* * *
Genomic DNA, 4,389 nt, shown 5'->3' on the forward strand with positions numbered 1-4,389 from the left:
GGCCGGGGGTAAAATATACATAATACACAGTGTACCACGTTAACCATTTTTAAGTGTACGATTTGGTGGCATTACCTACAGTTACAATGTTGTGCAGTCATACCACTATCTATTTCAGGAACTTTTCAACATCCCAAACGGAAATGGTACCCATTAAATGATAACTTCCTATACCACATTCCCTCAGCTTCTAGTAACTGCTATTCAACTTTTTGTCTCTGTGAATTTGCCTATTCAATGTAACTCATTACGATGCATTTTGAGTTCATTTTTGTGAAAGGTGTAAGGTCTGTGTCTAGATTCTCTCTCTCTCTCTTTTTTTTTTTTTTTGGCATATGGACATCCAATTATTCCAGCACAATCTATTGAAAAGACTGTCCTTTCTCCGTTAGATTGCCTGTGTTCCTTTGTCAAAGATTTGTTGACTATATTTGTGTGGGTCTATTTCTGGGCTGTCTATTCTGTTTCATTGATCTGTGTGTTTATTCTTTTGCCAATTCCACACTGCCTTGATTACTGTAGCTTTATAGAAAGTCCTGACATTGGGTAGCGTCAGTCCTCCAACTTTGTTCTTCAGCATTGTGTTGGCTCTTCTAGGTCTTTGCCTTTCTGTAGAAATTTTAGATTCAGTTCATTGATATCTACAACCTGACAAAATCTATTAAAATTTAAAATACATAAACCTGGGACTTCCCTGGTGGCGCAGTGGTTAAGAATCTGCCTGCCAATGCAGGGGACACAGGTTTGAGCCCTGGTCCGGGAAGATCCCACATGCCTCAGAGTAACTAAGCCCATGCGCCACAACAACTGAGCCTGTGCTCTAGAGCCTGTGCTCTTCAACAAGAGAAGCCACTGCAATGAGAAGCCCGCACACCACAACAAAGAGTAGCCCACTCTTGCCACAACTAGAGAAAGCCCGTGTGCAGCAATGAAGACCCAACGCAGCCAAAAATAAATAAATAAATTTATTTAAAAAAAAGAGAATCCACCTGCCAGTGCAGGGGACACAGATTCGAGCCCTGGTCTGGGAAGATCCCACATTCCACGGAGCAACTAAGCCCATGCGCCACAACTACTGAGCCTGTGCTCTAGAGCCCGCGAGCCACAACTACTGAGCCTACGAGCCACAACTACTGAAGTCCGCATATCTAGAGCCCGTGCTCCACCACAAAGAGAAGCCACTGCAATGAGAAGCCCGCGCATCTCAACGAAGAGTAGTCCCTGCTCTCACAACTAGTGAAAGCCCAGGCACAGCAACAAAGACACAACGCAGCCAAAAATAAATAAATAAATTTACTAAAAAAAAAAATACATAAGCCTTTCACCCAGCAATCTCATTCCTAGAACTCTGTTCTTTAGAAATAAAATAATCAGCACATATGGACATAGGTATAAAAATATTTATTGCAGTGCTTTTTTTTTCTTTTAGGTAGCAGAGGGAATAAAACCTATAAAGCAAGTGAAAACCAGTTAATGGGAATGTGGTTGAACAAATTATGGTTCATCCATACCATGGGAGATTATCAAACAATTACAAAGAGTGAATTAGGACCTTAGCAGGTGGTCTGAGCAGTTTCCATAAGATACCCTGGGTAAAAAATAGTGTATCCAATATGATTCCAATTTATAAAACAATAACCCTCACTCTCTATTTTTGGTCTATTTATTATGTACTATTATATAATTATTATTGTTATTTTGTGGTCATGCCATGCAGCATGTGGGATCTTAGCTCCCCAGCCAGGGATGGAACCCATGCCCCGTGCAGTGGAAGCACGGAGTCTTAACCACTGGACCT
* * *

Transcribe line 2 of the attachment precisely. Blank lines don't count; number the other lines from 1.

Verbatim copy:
GGCCGGGGGTAAAATATACATAATACACAGTGTACCACGTTAACCATTTTTAAGTGTACGATTTGGTGGCATTACCTACAGTTACAATGTTGTGCAGTCATACCACTATCTATTTCAGGAACTTTTCAACATCCCAAACGGAAATGGTACCCATTAAATGATAACTTCCTATACCACATTCCCTCAGCTTCTAGTAACTGCTATTCAACTTTTTGTCTCTGTGAATTTGCCTATTCAATGTAACTCATTACGATGCATTTTGAGTTCATTTTTGTGAAAGGTGTAAGGTCTGTGTCTAGATTCTCTCTCTCTCTCTTTTTTTTTTTTTTTGGCATATGGACATCCAATTATTCCAGCACAATCTATTGAAAAGACTGTCCTTTCTCCGTTAGATTGCCTGTGTTCCTTTGTCAAAGATTTGTTGACTATATTTGTGTGGGTCTATTTCTGGGCTGTCTATTCTGTTTCATTGATCTGTGTGTTTATTCTTTTGCCAATTCCACACTGCCTTGATTACTGTAGCTTTATAGAAAGTCCTGACATTGGGTAGCGTCAGTCCTCCAACTTTGTTCTTCAGCATTGTGTTGGCTCTTCTAGGTCTTTGCCTTTCTGTAGAAATTTTAGATTCAGTTCATTGATATCTACAACCTGACAAAATCTATTAAAATTTAAAATACATAAACCTGGGACTTCCCTGGTGGCGCAGTGGTTAAGAATCTGCCTGCCAATGCAGGGGACACAGGTTTGAGCCCTGGTCCGGGAAGATCCCACATGCCTCAGAGTAACTAAGCCCATGCGCCACAACAACTGAGCCTGTGCTCTAGAGCCTGTGCTCTTCAACAAGAGAAGCCACTGCAATGAGAAGCCCGCACACCACAACAAAGAGTAGCCCACTCTTGCCACAACTAGAGAAAGCCCGTGTGCAGCAATGAAGACCCAACGCAGCCAAAAATAAATAAATAAATTTATTTAAAAAAAAGAGAATCCACCTGCCAGTGCAGGGGACACAGATTCGAGCCCTGGTCTGGGAAGATCCCACATTCCACGGAGCAACTAAGCCCATGCGCCACAACTACTGAGCCTGTGCTCTAGAGCCCGCGAGCCACAACTACTGAGCCTACGAGCCACAACTACTGAAGTCCGCATATCTAGAGCCCGTGCTCCACCACAAAGAGAAGCCACTGCAATGAGAAGCCCGCGCATCTCAACGAAGAGTAGTCCCTGCTCTCACAACTAGTGAAAGCCCAGGCACAGCAACAAAGACACAACGCAGCCAAAAATAAATAAATAAATTTACTAAAAAAAAAAATACATAAGCCTTTCACCCAGCAATCTCATTCCTAGAACTCTGTTCTTTAGAAATAAAATAATCAGCACATATGGACATAGGTATAAAAATATTTATTGCAGTGCTTTTTTTTTCTTTTAGGTAGCAGAGGGAATAAAACCTATAAAGCAAGTGAAAACCAGTTAATGGGAATGTGGTTGAACAAATTATGGTTCATCCATACCATGGGAGATTATCAAACAATTACAAAGAGTGAATTAGGACCTTAGCAGGTGGTCTGAGCAGTTTCCATAAGATACCCTGGGTAAAAAATAGTGTATCCAATATGATTCCAATTTATAAAACAATAACCCTCACTCTCTATTTTTGGTCTATTTATTATGTACTATTATATAATTATTATTGTTATTTTGTGGTCATGCCATGCAGCATGTGGGATCTTAGCTCCCCAGCCAGGGATGGAACCCATGCCCCGTGCAGTGGAAGCACGGAGTCTTAACCACTGGACCT